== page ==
Thalassemia

Thalassemia is a group of inherited blood disorders that interfere with the body's normal production of hemoglobin. Hemoglobin is a substance that red blood cells need in order to carry oxygen to body tissues.

Thalassemia is inherited, passed on through genes from parent to child. Most people who inherit thalassemia are of Asian, Filipino, Mediterranean, Middle Eastern, or, less frequently, African descent.

Symptoms of the disease vary. Some people have no symptoms or very mild symptoms, in which case they may not need treatment. Others develop symptoms of anemia, such as weakness, fatigue, lightheadedness, and pale skin.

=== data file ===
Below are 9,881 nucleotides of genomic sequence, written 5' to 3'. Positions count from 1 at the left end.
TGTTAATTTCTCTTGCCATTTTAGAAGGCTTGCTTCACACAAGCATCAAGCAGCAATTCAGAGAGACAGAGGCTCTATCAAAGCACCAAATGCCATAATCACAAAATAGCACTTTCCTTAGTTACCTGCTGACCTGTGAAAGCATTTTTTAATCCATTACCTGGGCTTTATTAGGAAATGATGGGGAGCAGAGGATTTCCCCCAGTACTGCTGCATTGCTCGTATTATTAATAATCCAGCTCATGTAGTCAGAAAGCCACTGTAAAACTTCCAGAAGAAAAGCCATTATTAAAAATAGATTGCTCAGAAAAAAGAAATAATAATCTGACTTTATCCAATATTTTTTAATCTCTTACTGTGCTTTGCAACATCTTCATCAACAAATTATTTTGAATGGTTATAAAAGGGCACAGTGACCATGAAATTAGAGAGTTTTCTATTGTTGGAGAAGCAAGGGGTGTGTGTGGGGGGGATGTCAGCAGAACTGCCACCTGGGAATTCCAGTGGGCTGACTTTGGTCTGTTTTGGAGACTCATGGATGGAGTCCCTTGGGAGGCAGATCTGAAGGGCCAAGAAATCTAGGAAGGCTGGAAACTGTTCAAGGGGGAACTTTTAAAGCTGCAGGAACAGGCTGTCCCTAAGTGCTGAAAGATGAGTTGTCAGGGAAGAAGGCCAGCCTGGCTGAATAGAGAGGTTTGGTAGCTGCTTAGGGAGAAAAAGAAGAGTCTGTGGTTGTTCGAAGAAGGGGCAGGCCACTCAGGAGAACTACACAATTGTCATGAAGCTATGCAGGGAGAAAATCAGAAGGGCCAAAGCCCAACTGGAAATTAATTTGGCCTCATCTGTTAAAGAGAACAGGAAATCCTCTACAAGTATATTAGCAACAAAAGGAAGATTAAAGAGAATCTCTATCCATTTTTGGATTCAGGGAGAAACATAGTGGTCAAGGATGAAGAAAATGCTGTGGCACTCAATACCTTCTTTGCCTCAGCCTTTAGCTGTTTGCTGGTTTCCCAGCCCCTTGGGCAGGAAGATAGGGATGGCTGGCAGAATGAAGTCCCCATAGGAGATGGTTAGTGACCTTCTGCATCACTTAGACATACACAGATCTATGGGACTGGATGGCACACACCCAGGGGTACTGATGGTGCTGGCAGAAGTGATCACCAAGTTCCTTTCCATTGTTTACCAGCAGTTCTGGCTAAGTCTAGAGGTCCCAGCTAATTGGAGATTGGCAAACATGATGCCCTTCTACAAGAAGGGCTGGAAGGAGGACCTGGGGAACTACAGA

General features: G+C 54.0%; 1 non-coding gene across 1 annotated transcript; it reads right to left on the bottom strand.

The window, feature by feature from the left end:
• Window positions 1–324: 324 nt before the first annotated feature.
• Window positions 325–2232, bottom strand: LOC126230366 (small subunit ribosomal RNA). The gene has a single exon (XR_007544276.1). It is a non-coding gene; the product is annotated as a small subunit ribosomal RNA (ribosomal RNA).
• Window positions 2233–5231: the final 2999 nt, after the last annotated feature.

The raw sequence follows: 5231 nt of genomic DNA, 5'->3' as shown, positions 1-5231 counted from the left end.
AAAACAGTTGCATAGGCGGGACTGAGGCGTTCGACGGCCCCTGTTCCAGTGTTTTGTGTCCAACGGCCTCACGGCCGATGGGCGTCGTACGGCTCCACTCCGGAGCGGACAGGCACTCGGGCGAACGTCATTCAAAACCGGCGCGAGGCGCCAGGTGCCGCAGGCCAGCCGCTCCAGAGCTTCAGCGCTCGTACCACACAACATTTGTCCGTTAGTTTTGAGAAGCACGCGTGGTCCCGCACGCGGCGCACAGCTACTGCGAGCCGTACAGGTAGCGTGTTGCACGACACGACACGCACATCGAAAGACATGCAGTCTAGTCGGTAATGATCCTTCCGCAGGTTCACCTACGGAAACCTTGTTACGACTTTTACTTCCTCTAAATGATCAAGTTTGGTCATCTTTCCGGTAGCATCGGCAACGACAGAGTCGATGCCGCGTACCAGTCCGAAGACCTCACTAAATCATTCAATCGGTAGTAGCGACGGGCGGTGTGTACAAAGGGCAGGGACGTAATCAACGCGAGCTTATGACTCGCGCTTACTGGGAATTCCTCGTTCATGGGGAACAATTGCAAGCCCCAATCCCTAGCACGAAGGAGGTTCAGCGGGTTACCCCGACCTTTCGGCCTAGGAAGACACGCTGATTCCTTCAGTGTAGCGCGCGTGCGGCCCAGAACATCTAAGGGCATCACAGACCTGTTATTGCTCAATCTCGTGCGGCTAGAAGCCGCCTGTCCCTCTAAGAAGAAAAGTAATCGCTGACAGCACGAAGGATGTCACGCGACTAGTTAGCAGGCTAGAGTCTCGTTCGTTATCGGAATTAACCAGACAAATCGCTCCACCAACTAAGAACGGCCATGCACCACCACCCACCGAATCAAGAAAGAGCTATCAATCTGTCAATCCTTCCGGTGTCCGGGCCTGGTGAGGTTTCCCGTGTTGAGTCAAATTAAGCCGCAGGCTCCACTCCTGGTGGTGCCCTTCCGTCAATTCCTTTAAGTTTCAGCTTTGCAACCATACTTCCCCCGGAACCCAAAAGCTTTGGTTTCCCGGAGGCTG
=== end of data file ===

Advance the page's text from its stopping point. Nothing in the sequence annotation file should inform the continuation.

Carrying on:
People who have moderate to severe symptoms of anemia may require treatment with folic acid supplements and occasional blood transfusions. People who have the most severe symptoms of anemia usually require regular blood transfusions, medication, and folic acid supplements. Very rare forms of thalassemia may cause organ damage that can result in death.

Last Updated: July 8, 2009

Author: Robin Parks, MS

Medical Review: E. Gregory Thompson, MD - Internal Medicine & Brian Leber, MDCM, FRCPC - Hematology

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